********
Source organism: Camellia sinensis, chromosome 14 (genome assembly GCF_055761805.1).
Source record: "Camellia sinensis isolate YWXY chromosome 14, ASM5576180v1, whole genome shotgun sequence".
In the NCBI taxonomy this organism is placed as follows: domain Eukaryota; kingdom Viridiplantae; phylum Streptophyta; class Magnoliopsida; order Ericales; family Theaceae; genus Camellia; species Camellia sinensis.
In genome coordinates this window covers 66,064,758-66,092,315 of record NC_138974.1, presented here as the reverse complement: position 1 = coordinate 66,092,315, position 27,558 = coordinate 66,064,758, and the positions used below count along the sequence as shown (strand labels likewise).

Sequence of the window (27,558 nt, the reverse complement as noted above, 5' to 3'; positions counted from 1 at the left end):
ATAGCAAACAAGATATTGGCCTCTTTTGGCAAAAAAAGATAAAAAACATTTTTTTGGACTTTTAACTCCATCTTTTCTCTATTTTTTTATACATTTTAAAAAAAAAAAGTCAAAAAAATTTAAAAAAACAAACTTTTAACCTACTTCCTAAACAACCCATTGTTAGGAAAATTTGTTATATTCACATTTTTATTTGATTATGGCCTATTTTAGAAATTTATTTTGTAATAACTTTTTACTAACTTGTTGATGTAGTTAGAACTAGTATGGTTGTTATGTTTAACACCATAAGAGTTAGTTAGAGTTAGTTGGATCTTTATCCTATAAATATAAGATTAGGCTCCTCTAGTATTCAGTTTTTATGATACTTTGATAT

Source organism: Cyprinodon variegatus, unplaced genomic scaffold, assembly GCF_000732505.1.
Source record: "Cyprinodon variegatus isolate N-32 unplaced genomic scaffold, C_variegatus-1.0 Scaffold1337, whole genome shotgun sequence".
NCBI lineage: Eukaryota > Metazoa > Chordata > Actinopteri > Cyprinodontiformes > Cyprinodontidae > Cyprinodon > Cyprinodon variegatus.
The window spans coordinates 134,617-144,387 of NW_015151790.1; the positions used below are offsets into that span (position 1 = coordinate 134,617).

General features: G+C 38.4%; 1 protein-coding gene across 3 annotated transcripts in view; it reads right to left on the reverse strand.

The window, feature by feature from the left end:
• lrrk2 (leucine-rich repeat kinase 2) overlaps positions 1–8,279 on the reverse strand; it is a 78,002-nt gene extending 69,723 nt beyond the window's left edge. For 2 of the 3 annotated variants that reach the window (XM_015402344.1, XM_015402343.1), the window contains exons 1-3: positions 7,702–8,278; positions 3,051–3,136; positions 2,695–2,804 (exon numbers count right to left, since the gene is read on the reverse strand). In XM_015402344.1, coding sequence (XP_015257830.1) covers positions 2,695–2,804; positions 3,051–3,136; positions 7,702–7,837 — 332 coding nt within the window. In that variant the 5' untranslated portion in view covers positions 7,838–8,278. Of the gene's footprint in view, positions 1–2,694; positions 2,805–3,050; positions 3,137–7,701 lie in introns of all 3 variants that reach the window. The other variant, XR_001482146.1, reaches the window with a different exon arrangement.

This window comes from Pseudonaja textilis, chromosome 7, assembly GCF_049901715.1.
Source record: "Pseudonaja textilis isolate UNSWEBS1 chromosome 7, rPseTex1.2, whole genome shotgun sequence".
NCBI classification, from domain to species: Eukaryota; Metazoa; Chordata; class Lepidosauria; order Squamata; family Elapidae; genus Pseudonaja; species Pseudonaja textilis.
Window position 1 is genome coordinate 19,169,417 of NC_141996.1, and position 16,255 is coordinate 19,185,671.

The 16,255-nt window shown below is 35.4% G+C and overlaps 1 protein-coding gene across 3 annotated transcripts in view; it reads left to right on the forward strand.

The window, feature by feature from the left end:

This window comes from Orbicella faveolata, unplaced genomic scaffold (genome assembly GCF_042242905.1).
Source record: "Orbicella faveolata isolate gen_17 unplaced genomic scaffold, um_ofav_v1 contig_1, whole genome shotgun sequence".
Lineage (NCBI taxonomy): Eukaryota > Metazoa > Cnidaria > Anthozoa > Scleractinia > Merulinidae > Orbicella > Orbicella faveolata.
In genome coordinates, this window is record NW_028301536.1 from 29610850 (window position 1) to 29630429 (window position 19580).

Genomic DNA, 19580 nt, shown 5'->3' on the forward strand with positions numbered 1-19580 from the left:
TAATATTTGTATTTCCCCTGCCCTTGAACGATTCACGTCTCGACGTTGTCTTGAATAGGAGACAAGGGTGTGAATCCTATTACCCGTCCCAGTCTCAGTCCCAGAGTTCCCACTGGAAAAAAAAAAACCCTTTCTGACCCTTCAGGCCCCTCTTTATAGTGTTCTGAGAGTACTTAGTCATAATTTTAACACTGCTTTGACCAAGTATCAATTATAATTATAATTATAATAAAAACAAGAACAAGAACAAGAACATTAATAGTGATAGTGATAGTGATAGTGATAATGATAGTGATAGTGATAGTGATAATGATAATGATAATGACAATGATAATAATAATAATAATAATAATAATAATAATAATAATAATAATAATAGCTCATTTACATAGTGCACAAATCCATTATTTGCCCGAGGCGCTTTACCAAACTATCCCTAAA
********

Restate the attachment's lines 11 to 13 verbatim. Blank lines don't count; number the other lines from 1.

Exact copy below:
General features: G+C 38.4%; 1 protein-coding gene across 3 annotated transcripts in view; it reads right to left on the reverse strand.

The window, feature by feature from the left end:
• lrrk2 (leucine-rich repeat kinase 2) overlaps positions 1–8,279 on the reverse strand; it is a 78,002-nt gene extending 69,723 nt beyond the window's left edge. For 2 of the 3 annotated variants that reach the window (XM_015402344.1, XM_015402343.1), the window contains exons 1-3: positions 7,702–8,278; positions 3,051–3,136; positions 2,695–2,804 (exon numbers count right to left, since the gene is read on the reverse strand). In XM_015402344.1, coding sequence (XP_015257830.1) covers positions 2,695–2,804; positions 3,051–3,136; positions 7,702–7,837 — 332 coding nt within the window. In that variant the 5' untranslated portion in view covers positions 7,838–8,278. Of the gene's footprint in view, positions 1–2,694; positions 2,805–3,050; positions 3,137–7,701 lie in introns of all 3 variants that reach the window. The other variant, XR_001482146.1, reaches the window with a different exon arrangement.